Women in ancient warfare

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Amazonomachy battle between Greeks and Amazons, relief of a sarcophagus – c. 180 BC, found in Thessaloniki, 1836, now in the Louvre, Department of Greek Antiquities

The role of women in ancient warfare differed from culture to culture. Warfare throughout written history mainly has been portrayed in modern times as a matter for men, but women also have played a role. Until very recently, little mention of these exploits was included in retellings of history in most countries, aside from the Amazons.

Female deities, whose origins predate historical records, are present in most early cultures. Often they were portrayed as warriors, which signals a pervasive presence of women among such activities prior to a profound change in many human cultures after the adoption of agriculture as the typical sustenance (and which enabled protracted warfare with large armies).

Their influences, the roles of women rulers, and those of significant women warriors, were retained in many of these cultures so strongly that no layers of new legends, ideals, and myths were able to obscure them completely.

The following is a partial list of prominent women who participated in warfare, as well as the tales of many women warriors and their exploits, which was assembled from the fragmentary beginning of written records to approximately 500 AD Archaeological research provides more details and clues regularly.

Timeline of women in ancient warfare worldwide[edit]

Statue of Fu Hao at Yinxu
Didrachm of Amastris. Amastris was the first woman to issue coins in her own name. British Museum.
Tomyris defeats Cyrus
16th century depiction of Cloelia
16th century depiction of Artemisia I of Caria
1659 painting by Elisabetta Sirani depicting Timoclea of Thebes pushing the Thracian captain who raped her into a well.
18th century depiction of Thaïs
18th century depiction of Olympias
18th century depiction of Berenice I
Berenice II of Egypt
Arsinoe III of Egypt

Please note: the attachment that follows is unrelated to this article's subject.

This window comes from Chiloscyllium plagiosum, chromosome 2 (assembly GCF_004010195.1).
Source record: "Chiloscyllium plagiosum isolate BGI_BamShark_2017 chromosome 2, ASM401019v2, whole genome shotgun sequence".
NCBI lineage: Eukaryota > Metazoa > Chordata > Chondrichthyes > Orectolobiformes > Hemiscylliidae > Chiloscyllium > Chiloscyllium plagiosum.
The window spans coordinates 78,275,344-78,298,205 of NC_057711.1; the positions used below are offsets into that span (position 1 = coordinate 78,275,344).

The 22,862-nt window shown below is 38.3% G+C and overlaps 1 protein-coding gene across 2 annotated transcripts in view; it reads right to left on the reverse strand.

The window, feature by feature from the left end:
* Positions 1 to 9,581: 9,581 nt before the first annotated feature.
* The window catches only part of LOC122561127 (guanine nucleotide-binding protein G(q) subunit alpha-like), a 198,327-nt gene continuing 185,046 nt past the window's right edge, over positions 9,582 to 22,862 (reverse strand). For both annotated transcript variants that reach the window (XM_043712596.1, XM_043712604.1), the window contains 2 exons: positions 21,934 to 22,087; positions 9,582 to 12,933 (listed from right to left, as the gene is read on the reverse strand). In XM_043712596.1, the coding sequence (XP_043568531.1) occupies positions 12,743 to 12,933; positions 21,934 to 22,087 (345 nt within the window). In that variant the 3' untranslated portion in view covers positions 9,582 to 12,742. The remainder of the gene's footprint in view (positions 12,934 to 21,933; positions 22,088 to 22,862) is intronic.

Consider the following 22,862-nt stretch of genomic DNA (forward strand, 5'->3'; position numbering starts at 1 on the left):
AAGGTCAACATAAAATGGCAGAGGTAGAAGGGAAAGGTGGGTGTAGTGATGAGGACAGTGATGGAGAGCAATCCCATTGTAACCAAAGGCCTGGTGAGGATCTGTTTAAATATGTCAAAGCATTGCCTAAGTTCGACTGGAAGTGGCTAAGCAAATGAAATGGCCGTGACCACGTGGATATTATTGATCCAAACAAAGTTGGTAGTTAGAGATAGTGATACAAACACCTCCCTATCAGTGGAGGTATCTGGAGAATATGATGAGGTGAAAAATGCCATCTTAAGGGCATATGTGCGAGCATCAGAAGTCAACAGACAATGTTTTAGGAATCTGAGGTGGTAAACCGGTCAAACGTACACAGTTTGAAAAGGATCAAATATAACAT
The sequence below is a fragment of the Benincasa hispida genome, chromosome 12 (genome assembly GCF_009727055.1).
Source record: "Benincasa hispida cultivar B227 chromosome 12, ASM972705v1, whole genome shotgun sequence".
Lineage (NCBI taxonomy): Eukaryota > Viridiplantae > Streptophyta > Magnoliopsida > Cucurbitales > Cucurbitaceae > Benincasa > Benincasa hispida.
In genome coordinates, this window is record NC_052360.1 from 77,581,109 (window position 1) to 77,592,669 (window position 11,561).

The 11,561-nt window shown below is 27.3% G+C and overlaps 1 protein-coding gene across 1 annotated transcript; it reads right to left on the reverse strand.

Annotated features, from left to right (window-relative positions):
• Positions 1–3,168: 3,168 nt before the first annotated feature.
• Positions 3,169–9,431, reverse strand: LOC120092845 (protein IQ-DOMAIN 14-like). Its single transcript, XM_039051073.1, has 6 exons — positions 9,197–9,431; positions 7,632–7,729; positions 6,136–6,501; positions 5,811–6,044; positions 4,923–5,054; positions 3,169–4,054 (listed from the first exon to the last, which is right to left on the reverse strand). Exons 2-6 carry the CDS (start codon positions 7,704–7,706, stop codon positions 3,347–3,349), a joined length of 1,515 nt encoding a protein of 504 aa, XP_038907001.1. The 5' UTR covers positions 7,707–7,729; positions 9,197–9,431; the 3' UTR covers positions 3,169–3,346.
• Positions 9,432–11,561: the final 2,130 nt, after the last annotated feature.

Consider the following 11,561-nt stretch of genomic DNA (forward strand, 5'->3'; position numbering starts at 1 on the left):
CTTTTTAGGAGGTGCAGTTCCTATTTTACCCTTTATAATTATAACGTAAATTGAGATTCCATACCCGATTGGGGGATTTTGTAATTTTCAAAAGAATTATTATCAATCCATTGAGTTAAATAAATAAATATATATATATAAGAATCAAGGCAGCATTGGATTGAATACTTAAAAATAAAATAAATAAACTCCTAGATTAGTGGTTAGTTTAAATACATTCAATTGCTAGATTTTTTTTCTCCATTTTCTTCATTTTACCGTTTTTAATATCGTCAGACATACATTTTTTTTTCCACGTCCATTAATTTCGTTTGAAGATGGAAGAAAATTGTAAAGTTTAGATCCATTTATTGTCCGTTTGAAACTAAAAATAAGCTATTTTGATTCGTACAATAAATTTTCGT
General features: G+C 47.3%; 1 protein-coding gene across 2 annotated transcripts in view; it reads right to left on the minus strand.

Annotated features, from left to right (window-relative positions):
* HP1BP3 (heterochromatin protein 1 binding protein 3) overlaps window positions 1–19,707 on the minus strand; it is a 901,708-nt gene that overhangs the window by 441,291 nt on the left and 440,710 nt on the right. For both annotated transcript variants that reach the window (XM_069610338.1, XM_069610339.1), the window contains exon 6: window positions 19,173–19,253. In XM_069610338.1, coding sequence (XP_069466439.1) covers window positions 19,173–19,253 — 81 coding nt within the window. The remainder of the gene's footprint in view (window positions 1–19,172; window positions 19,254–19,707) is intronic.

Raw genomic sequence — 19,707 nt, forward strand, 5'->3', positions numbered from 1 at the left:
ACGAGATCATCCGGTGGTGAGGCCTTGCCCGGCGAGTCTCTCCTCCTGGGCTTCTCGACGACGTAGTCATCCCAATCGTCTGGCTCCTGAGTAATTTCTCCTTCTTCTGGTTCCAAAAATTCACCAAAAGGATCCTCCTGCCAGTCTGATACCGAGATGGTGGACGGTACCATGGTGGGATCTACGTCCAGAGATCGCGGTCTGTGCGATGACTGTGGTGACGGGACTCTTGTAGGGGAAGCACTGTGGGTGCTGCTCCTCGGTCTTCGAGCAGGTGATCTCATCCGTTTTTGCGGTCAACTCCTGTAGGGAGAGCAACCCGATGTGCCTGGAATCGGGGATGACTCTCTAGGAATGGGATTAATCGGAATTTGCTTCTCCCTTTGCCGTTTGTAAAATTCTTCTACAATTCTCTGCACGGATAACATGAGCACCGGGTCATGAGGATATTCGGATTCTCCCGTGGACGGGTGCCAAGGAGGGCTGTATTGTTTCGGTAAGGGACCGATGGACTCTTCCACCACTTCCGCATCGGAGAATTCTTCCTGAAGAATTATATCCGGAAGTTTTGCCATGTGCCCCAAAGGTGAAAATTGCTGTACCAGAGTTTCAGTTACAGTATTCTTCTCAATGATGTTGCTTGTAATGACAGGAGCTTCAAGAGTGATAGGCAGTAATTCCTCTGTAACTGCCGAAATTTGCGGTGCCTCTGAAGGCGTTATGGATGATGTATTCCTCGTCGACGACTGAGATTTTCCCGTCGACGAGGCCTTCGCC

Fulvia of Roman Empire
The Death of Sophonisba, by Giambattista Pittoni (1730s)
Boadicea Haranguing the Britons by John Opie
Coin depicting Zenobia

17th century BC[edit]

  • 1600s BC – Ahhotep I is credited with a stela at Karnak for "having pulled Egypt together, having cared for its army, having guarded it, having brought back those who fled, gathering up its deserters, having quieted the South, subduing those who defy her."[1]
  • Ahhotep II is buried with a dagger and axe, as well as three golden fly pendants, which were given as rewards for military valor. However, it is debated as to whether or not they actually belong to her.[1]

15th century BC[edit]

  • 1479 BC-1458 BC[2] - Reign of Hatshepsut. It is possible that she led military campaigns against Nubia and Palestine.[3]

13th century BC[edit]

  • 13th century BC – Lady Fu Hao consort of the Chinese emperor Wu Ding, led 3,000 men into battle[4] during the Shang Dynasty. Fu Hao had entered the royal household by marriage and took advantage of the semi-matriarchal slave society to rise through the ranks.[5] Fu Hao is known to modern scholars mainly from inscriptions on Shang Dynasty oracle bone artifacts unearthed at Yinxu.[6] In these inscriptions she is shown to have led numerous military campaigns. The Tu fought against the Shang for generations until they finally were defeated by Fu Hao in a single decisive battle. Further campaigns against the neighbouring Yi, Qiang, and Ba followed, the latter is particularly remembered as the earliest recorded large scale ambush in Chinese history. With up to 13,000 troops and the important generals Zhi and Hou Gao serving under her, she was the most powerful military leader of her time.[7] This highly unusual status is confirmed by the many weapons, including great battle-axes, unearthed from her tomb.[8]
  • 13th century BC – Deborah, Judge of Israel, traveled with Barak, who led her army, on a military campaign in Qedesh, according to Judges 4:6‑10.[9][10]
  • 13th century BC – Jael assassinated Sisera, a retreating general who was the enemy of the Israelites, according to Judges 5:23–27.[11]